Banks

Acquisitive Premier American turns profit

Posted on Thursday, May 5, 2011

Amid a flurry of acquisitions that pushed it past $3 billion in assets, Premier American Bank flipped to a profit in the first quarter.
The Miami-based bank has acquired six failed Florida banks since it was formed in January 2010. The bank plans to be rebranded as Florida Community Bank, the name it uses in Southwest Florida, throughout the state.
Its latest deals were on Friday, when it got Winter Park-based First National Bank of Central Florida and Brooksville-based Cortez Community Bank. Premier American Bank CEO Daniel Healy said it now has 37 branches as it looks to expand its network throughout the state.
In addition to its 11 branches in South Florida, the bank has branches in Southwest Florida, the Daytona Beach area and now Central Florida. With plenty more capital, the bank plans to strike more deals, Healy said.
“We are building a commercial bank in Florida for the betterment of the economy and the people,” Healy said. “When this economy turns around, and it will, and real estate values firm, people will find tremendous opportunities in this state.”
It is changing the name to Florida Community Bank to emphasize that Florida is its only focus. The bank passed on potential acquisitions in Georgia and Alabama, he said.
In the latest two failed bank deals, Premier American Bank signed a loss-sharing deal for the Federal Deposit Insurance Corp. to take 80 percent of the losses from the acquired loan portfolios. The impact of those transactions will be seen in its second quarter report.
In the first quarter, Premier American Bank had net income of $5.8 million, improved from a $1.2 million loss in the fourth quarter. A big part of the difference was the income the bank gained from acquiring the failed Port Orange-based Sunshine State Community Bank at a $32.5 million discount to its assets.
The bank also reduced its operating expenses to $19.5 million in the first quarter, from $22.5 million in the first quarter. However, its net interest income declined to $11.5 million, from $14.8 million.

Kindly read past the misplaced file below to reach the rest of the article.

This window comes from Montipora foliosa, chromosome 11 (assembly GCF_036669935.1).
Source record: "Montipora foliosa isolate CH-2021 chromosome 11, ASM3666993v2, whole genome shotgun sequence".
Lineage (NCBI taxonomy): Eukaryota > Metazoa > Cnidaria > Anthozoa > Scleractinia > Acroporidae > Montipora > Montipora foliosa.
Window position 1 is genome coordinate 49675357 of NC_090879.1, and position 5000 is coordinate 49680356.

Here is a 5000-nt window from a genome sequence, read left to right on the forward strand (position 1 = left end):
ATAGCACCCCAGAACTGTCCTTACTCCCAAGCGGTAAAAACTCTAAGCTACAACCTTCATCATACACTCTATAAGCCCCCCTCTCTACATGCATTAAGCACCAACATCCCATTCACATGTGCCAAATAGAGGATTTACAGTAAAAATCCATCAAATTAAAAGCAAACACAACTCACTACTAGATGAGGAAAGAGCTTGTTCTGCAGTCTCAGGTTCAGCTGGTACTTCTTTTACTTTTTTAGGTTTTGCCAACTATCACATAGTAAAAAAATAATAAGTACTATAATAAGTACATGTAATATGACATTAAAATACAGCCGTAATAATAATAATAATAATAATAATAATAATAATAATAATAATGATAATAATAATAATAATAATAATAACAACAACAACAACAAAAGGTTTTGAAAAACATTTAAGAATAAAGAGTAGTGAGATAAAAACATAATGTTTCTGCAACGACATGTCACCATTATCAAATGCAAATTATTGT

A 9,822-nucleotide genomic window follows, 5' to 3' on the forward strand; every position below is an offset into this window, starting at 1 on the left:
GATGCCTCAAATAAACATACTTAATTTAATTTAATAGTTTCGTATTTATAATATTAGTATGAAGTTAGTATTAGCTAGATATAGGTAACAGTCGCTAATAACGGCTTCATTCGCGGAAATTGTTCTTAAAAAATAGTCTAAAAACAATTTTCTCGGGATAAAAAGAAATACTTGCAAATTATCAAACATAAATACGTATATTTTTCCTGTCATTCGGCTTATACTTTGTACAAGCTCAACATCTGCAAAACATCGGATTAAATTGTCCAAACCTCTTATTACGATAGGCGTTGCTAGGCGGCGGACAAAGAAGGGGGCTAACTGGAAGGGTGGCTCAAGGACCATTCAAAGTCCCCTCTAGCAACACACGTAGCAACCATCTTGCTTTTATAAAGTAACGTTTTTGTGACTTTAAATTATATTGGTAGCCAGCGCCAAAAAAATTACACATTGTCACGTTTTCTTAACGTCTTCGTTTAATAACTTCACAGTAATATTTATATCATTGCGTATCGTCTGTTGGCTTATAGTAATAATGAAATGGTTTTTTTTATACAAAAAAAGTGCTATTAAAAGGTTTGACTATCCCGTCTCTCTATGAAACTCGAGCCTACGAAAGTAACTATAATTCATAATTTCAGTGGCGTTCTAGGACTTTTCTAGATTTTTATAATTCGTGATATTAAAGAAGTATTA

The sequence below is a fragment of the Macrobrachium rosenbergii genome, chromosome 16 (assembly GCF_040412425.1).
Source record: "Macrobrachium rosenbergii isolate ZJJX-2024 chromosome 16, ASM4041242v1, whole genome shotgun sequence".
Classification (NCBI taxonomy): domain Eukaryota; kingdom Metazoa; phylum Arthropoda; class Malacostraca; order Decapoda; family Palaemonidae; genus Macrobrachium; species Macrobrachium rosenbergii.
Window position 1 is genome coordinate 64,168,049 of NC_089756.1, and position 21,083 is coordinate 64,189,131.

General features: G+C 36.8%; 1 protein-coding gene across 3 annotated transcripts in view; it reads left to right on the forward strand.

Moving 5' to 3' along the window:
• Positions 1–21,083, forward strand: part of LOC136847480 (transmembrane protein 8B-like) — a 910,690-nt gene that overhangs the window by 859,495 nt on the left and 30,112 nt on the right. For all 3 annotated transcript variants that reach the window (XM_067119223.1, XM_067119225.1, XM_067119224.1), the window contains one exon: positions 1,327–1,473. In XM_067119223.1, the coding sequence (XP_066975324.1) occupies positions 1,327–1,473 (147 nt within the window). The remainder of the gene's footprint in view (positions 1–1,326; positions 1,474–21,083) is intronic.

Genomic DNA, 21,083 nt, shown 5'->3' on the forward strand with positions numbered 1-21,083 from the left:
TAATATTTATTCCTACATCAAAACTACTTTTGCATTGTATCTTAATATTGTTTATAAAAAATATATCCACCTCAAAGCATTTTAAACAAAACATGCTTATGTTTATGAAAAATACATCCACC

Premier American Bank cleaned up most of its loan portfolio, which has the benefit of a loss-sharing agreement with the Federal Deposit Insurance Corp. for five out of the six deals. The bank reported $2.5 million in noncurrent loans, or 0.4 percent of its total loans, on March 31, down from $137.6 million in noncurrent loans, or 26.3 percent, on Dec. 31.
Yet, the bank’s holdings of repossessed property grew to $33.8 million, from $25.4 million.
Healy summed up the huge drop in noncurrent loans in two words: “Hard work.”
While the failing banks didn’t have enough people working with troubled borrowers, Premier American Bank took over those loans and hired a collection team that has taken care of most of the problems, he said.
Premier American Bank was the seventh-largest bank chartered in South Florida with $2.46 billion in assets on Dec. 31. By March 31, it was up to $2.55 billion in assets.
The bank grew to $1.99 billion in deposits and $593 million in loans on March 31, from $1.9 billion in deposits and $522 million in loans at year-end.
Based on the first quarter reports of the two failed banks that were acquired on Friday: First National Bank of Central Florida had $342.1 million in assets and had completely exhausted its capital while Cortez Community Bank had $66.3 million in assets and was also out of capital.
South Florida Business Journal - by Brian Bandell


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